Multilingual Writing in Preschool through 12th Grade
The Last 15 Years
Multilingual writing is a "hot" topic these days in bilingual, foreign language, Englishlanguage learner (ELL), and applied linguistics fields. Textbooks and concept pieces abound, and theories of multilingual writing processes have emerged and are debated. Historically, interest in multilingual writing has been rooted in the study of college and adult students. But what research has been done on multilingual writing for preschooland school-age students? What issues have been addressed, and how thick is the evidence to support various contentions and theoretical positions about multilingual writing?
These are the major questions I address in this chapter by comprehensively examining published preschool through 12th-grade research conducted from 1988 through 2003. I use the terms "multilingual writing" and "second-language writing" to mean ability or competency in process or product, to whatever extent, in writing in two or more languages (cf. Buckwalter & Lo, 2002; Dworin, 1998).
Several features of the collected research made synthesis of the research findings difficult. There was a tendency toward low levels of research rigor, and coverage of a wide range of research issues, many of which were narrow in scope, resulted in topic clusters that were not deeply researched. Although I have tried to push toward synthesis where possible, on the whole, this chapter stands more as a compendium of studies and my critique of that body of work.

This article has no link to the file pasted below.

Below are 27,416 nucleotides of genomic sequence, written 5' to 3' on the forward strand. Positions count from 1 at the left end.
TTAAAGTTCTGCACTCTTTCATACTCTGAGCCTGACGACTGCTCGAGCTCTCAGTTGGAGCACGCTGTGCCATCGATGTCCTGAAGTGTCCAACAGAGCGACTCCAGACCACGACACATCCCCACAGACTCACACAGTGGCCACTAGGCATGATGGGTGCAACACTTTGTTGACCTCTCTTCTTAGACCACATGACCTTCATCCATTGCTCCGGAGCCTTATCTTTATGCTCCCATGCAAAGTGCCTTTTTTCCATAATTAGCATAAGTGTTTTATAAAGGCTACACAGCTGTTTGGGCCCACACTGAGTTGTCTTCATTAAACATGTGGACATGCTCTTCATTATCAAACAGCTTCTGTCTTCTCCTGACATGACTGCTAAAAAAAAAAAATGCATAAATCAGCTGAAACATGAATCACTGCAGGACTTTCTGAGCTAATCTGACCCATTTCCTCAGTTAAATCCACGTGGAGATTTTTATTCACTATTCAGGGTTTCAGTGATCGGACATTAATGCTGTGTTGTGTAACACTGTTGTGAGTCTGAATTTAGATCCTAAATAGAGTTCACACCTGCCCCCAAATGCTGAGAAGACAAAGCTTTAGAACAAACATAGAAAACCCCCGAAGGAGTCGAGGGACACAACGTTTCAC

The following databases were searched: ERIC (for published research only), PsychInfo, and all bibliographies provided in Journal of Second Language Research (a regular feature of the journal). As articles and books were retrieved and read, reference lists contained in them were scanned for additional pieces. Keywords used in database searches were: English-as-a-second-language writing, L2 composition, bilingual writing, L2 writing, foreign-language writing, English-as-asecond-language composition, bilingual composition, foreign-language composition, L2 composition, Latino writing/composition, Hispanic writing/composition, and Spanish writing/composition.
Very few criteria were applied for inclusion in this review. Research purpose or question had to be stated or easily inferred; data on writing had to have been collected; participants had to be of preschool through 12th-grade age; the study had to have undergone editorial or peer review and been "published" (which excluded technical reports,